Where arrogance can get you.
I enjoy following the Miami Dolphins professional football team. I don't have season tickets, but I try to catch them on TV and on the radio when I can, and then I listen to the sportstalk shows, which are just about the lowest form of mass communication thus far invented. You may be surprised to know that I find the Dolphins much more interesting to follow now than they were during the Marino years. The team's struggles create a lot of drama, and how the players and coaches deal with adversity is worth the attention. With Nick Saban as their new coach this year, they have become particularly fun to follow. Saban is a thoroughly competent, no-nonsense guy, and he really doesn't seem to care much what the various sports "journalists" think, and I definitely like that. And he is doing a great job.
The Dolphins beat San Diego Sunday and I got to watch the first half and about 4 minutes of the second half before "life" interrupted. San Diego was a two touchdown favorite, after a slow start they had become one of the NFL's "hot" teams, and everyone was looking forward not to the Dolphins game but the game with the undefeated Colts, the game the week following the game with the Fins. As I began watching the Dolphins game, I could see the arrogance in the San Diego players as they roughed up the dolphins pretty well that first quarter. Perhaps the most obvious acts of contempt that the Chargers committed were the two fourth down plays that they ran instead of punting. The first time they made the first down. As San Diego got ready to run a fourth down play a second time, the TV commentators, who had talked about the Dolphins with a sort of gentle disdain, said that calling such play again on fourth down was an insult to the Dolphins. And it turned out to be a "down too far". When San Diego failed to make the first down, I thought that it could be the game's turning point, and I believe it was. The Dolphins went on to win, an "improbable victory" as I heard the talking heads say. I also thought it a lesson in what arrogance can do to talent. What hard work and staying focused can do for the underdog. What a few small stones can do to a giant.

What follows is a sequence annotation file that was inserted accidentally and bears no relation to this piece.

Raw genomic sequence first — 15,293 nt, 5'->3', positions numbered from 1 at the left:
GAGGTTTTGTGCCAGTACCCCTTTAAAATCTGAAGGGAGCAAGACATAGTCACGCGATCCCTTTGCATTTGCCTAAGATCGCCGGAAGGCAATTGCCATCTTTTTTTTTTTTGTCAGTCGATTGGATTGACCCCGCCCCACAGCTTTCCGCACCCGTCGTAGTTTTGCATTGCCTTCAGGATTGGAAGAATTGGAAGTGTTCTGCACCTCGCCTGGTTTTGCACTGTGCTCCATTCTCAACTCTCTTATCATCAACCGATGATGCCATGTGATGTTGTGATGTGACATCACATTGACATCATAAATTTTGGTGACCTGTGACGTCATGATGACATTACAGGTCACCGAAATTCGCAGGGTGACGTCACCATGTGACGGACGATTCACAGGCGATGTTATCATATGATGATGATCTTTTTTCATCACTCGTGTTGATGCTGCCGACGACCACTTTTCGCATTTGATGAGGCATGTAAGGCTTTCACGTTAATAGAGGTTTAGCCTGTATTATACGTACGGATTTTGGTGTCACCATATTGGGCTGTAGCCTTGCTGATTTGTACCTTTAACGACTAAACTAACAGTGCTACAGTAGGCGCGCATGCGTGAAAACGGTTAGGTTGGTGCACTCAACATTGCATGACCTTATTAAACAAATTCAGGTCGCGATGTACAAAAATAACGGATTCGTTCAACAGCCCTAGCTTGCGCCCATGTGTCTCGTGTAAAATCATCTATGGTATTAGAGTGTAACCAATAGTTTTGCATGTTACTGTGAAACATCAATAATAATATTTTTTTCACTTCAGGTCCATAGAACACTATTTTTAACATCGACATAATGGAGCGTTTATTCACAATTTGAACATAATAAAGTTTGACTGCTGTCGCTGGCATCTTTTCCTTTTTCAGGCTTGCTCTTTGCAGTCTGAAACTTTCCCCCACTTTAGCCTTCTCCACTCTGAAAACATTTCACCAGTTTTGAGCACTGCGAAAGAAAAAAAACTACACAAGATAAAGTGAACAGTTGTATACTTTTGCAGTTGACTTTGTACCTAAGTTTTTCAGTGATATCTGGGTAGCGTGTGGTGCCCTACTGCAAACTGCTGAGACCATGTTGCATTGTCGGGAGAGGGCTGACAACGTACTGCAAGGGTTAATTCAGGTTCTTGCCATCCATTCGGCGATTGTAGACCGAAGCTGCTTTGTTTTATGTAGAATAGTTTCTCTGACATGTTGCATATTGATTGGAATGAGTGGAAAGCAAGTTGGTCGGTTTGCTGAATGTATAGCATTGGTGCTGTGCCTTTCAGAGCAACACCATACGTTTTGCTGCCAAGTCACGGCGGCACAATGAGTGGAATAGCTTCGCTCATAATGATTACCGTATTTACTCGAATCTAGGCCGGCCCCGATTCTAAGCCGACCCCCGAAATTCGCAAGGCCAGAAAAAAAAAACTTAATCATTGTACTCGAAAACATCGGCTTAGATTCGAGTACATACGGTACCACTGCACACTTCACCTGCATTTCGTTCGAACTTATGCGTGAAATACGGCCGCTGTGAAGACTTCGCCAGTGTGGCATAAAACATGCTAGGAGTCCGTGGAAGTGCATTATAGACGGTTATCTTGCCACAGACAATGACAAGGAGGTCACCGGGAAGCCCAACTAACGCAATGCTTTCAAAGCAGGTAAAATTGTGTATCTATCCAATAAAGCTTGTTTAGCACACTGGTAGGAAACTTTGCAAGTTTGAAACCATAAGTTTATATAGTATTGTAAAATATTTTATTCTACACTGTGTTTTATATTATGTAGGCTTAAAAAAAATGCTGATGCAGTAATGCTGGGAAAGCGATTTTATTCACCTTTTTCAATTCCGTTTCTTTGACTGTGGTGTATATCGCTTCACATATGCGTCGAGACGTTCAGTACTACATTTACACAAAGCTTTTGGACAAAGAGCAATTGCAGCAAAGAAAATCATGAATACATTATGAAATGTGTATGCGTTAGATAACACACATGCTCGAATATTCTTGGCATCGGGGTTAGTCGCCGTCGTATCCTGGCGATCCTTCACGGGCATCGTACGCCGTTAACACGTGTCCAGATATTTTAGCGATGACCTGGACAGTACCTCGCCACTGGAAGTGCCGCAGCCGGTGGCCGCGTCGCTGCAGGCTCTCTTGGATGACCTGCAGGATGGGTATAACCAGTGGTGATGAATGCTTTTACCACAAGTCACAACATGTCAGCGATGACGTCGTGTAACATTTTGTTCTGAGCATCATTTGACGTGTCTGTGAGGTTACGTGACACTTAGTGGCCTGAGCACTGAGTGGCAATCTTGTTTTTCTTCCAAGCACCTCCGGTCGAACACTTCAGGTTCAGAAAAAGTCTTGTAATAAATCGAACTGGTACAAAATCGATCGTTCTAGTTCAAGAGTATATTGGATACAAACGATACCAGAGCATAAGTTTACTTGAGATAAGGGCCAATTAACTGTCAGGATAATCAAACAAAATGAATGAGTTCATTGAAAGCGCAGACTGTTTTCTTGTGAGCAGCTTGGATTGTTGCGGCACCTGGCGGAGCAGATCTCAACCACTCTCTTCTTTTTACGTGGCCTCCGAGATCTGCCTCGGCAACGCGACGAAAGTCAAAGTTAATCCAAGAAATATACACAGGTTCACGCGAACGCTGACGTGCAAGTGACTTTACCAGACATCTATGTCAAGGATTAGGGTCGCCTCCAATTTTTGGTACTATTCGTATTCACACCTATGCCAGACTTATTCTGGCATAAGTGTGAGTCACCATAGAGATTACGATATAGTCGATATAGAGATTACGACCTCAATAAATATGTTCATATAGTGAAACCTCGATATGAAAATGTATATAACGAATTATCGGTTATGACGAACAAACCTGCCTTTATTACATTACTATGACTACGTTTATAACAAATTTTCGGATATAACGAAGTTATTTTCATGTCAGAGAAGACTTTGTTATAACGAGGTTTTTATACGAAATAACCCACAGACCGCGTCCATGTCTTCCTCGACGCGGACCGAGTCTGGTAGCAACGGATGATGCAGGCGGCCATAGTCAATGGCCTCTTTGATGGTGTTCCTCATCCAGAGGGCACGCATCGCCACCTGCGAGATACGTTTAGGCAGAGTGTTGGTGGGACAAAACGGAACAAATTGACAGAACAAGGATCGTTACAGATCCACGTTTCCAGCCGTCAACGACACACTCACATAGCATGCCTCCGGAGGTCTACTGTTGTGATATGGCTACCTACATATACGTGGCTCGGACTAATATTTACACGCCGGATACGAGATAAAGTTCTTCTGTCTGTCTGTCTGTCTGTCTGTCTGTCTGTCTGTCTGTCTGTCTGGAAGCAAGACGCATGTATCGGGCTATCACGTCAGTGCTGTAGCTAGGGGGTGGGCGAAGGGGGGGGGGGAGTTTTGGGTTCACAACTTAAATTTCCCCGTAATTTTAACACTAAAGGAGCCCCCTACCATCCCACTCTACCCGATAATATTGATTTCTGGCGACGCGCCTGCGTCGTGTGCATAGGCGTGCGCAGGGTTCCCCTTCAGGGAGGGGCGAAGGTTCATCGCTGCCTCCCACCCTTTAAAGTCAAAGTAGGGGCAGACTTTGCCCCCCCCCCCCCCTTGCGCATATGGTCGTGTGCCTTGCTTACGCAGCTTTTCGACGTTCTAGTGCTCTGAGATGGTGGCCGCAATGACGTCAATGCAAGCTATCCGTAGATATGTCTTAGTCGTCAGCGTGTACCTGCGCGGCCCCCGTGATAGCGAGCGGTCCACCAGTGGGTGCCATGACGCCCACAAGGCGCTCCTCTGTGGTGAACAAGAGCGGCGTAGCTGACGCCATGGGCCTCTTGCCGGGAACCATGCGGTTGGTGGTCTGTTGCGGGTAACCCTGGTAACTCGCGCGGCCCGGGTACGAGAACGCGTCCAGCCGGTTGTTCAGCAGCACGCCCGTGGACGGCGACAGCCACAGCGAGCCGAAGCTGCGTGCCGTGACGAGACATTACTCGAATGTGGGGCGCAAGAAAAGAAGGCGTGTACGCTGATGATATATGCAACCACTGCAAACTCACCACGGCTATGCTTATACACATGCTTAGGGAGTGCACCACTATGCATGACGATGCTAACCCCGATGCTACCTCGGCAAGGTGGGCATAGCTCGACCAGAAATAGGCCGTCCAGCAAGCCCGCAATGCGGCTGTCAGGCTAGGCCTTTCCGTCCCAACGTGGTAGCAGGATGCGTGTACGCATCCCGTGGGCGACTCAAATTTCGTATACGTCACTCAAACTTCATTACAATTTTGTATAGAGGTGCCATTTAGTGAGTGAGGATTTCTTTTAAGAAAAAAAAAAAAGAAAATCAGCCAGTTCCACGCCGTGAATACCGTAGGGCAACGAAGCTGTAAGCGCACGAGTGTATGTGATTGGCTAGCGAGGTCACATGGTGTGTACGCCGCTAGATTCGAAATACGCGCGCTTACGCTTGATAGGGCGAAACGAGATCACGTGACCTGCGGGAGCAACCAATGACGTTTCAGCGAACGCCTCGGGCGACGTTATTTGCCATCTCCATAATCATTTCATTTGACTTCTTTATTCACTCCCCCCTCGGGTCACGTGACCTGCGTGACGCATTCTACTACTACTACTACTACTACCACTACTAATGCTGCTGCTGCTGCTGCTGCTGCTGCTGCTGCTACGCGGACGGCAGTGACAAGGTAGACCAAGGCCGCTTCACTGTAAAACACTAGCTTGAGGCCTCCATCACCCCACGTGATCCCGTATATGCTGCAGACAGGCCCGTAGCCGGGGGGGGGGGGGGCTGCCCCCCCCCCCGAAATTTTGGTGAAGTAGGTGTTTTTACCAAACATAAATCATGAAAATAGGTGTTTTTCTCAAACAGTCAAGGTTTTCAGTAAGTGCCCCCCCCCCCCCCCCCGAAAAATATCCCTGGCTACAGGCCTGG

I see arrogance all the time. All the time. I don't talk about my cases often on the blog, for obvious reasons, but we have a recent case in our office where a lawyer's arrogance led his client into years of expensive litigation that is still ongoing. The lawyer was excellent in one area of the law, but not so good in the area where we practice, and the outcome was inevitable.
Regarding the work you are doing, do you feel like you are just hanging on by your fingernails? That's my usual mode of self-evaluation. I have just no idea how I manage year after year to practice law well enough to pay the mortgage. (Well, I do have an idea: the grace of God.) The "hanging by one's fingernails" point of view is probably not a bad working image to carry around in one's head most of the time. I'm not depressed by that image - it probably works for me. Not only does it "work", its probably the right image.
Our Friday morning breakfast group has been in the midst of the Book of Job for about 16 years. (Well, it seems like 16 years. Our leader, Austin, finds it so fascinating that he won't let go of it.) We have concluded (we are hardly the first so to conclude) that Job's problem, finally, was pride. He was proud to be righteous. He was crafting a life that approached perfection - his own life. That pursuit was the focus of his attention. But God is a jealous God, and so he deals with Job as he does.
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